As it happens, at least two other state-based exchanges have done so as well:
COVERED CALIFORNIA: It's pretty obscure for the moment, but if you click the "Shop & Compare Tool" link at the lower left-hand corner of the CoveredCA website, you'll be given the option to shop around for 2016 plans (you can also choose 2015 plans in case you've had a qualifying life change and need coverage for the last 2 months of this year, or even 2014 plans if you still need that information for tax purposes or whatever):
Commissioner Monica Lindeen's office says the average rate increase for all plans next year will range between 22 percent and 34 percent. For the popular Silver plan, the increase will range from $80 to $88 a month for a 40-year-old person.
Lindeen said Thursday the rates affect about 41,000 people. They don't include people who receive federal tax credits or those who have insurance through their employers.
The "good" news here is that the affected number is only 41K instead of the 76K I had on record. It's possible that the middle carrier had their rates changed, but overall it looks like the commissioner just signed off on the original requests, for a roughly 26% average increase.
When I ran the numbers for Georgia's individual market in August, I didn't have a whole lot to work with. The requested rate changes were only publicly available for carriers representing around 222,000 enrollees, out of a state-wide individual market of (likely) around 750,000. The weighted average increase for the companies I had data for was around 18.3%; all I knew about the rest of them is that they had asked for hikes of under 10%. My best ballpark estimate was that Georgia residents were likely looking at roughly a 10-13% increase overall.
Today I ran across an article in the Rome News-Tribune which gives some of the final, approved rate hike numbers for 2016...but just bits and pieces, nothing to hang your hat on:
Many Georgians buying individual or family health insurance will see double-digit increases in their premiums for 2016.
For 2016, HMSA has proposed a 45.5 percent rate increase for their individual HMO plan, and nearly a 50 percent rate hike for their individual PPO plan (49.1 percent overall). The carrier justified their rate hikes based on claims costs, explaining that while virtually everyone in Hawaii was already insured, the uninsured pool – many of whom purchased new ACA-compliant plans – had significant medical needs.
Ouch. Yup, that's a pretty ugly requested increase, no way around it.
The following day, Kaiser proposed an 8.7 percent rate increase for their individual market policies.
If approved as is, this would have resulted in a 33.7% average rate increase, when weighted by market share between the two companies.
Now, it's not the lower rate which caught my eye; the 8.7% figure only includes exchange-based carriers, of which there's only three this year, versus the dozen or so who operate throughout the state (there are 9 more insurance carriers who are only operating off of the exchange).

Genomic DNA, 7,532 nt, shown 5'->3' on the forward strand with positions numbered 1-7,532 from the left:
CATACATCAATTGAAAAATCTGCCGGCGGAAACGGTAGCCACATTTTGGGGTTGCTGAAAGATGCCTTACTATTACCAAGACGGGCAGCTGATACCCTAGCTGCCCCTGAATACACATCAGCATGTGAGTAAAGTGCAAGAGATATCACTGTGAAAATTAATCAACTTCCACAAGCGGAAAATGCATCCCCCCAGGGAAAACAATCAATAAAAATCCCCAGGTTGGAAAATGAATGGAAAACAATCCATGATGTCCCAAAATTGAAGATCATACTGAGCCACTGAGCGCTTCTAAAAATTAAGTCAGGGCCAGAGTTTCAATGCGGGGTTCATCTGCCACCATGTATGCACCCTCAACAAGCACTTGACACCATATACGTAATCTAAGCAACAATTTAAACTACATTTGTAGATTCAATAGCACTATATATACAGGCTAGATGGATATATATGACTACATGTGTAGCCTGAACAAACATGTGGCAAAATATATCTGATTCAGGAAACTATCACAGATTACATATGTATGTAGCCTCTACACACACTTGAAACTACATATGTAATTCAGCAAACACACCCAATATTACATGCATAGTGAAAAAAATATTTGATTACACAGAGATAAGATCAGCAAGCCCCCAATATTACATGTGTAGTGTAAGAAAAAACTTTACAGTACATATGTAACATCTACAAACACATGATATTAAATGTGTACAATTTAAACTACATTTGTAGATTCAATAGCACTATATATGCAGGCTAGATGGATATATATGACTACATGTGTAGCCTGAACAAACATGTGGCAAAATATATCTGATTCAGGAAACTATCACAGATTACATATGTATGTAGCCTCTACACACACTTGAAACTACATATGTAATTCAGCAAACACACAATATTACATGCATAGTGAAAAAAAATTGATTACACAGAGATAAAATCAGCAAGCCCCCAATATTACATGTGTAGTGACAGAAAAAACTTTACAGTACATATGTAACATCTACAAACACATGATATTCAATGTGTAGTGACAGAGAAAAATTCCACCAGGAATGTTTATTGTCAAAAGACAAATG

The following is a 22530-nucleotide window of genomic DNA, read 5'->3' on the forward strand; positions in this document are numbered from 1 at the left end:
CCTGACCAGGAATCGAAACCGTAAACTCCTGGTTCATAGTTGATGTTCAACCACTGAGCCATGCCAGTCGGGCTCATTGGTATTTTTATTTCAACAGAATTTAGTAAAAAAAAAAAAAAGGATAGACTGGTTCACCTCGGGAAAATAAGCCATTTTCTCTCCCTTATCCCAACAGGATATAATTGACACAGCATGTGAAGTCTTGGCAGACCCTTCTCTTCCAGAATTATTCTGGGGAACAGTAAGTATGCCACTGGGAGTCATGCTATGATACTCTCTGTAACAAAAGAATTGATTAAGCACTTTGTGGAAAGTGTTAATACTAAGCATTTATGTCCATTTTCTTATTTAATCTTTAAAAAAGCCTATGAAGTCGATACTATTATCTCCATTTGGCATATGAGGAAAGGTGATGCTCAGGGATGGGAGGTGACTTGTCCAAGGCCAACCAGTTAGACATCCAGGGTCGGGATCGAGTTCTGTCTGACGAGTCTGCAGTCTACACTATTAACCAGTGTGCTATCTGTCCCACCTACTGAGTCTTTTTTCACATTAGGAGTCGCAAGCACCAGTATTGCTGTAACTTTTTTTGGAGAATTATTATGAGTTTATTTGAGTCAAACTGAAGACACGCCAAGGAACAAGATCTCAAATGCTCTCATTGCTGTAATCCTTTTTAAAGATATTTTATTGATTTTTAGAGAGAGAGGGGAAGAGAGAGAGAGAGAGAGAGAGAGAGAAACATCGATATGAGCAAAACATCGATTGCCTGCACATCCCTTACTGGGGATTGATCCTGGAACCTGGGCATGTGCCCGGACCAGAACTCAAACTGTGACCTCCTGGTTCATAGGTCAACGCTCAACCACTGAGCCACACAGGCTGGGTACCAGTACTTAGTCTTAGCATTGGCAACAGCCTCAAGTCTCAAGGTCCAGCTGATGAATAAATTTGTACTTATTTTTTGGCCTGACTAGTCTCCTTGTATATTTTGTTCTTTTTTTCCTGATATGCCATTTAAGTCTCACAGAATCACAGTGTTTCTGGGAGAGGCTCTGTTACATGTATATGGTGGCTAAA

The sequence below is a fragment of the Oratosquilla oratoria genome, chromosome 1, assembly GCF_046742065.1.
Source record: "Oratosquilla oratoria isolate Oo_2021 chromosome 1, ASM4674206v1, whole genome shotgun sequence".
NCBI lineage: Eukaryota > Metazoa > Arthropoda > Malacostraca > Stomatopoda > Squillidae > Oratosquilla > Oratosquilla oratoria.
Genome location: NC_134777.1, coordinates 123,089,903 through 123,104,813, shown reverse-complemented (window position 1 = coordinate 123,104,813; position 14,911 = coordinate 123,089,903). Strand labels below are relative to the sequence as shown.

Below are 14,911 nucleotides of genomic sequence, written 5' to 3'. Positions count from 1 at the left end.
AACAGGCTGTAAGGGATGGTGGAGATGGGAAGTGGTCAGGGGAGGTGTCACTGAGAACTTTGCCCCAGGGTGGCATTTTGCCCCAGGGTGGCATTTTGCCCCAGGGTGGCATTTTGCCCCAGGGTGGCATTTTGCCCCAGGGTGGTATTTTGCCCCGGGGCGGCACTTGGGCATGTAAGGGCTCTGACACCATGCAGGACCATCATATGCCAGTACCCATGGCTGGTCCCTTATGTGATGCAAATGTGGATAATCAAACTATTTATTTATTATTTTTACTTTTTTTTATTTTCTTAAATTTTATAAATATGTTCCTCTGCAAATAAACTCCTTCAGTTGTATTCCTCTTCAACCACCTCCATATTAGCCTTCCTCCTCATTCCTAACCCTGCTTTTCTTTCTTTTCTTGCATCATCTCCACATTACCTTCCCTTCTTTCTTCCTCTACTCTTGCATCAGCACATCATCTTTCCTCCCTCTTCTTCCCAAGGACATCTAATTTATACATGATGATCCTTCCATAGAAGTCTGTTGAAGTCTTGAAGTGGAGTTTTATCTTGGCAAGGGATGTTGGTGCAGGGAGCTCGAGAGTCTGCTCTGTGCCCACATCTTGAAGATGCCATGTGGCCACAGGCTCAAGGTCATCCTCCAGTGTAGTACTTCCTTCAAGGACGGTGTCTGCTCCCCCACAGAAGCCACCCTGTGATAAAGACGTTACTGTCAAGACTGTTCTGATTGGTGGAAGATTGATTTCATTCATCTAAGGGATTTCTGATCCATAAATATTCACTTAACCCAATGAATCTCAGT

What I'm puzzled by is this part...which also includes some good news:
I realize this is mostly off-topic (although certainly gun violence overlaps with healthcare, both in terms of emergency room expenses as well as mental health services), but I couldn't resist posting about it.
Some relatively welcome news going into the home stretch: After a series of ugly (over 20%) rate hike averages from Alabama, Delaware, South Dakota and especially Minnesota, I've just completed the Virginia analysis:
Unlike many other states, there's no guesswork or educated guesses here; the Virginia Dept. of Insurance SERFF filings are quite complete and straightforward, so I have every company providing individual and/or sm. group coverage listed, both on and off the exchange, with the exact average rate changes and affected enrollee numbers for pratically every one of them.
The only exceptions are Piedmont Community Healthcare HMO, whose SERFF filings, oddly, included the enrollee count but not the rate change (usually it's the other way around). In addition, there's a couple of new additions to each (UHC of Mid-Atlantic on the indy market, Federated Mutual on the sm. group market). However, none of these have large enough enrollment numbers to amount to more than a rounding error in either category.
CodeBaby, a provider of Intelligent virtual assistant technology, today announced Connect for Health Colorado® and Access Health CT have expanded the use of CodeBaby as a way to increase consumer education and improve the online experience for customers purchasing health insurance during the 2016 open enrollment period.
Connect for Health’s virtual assistant, Kyla, can be found at key points in the website, presenting important information in a clear manner, assisting users in making informed decisions, and providing decision support for critical choices. In time for this year’s open enrollment, Connect for Health has expanded Kyla to the Subsidy Eligibility System so that the avatar can answer questions, help people determine if they are eligible for subsidies, and walk them through the enrollment process.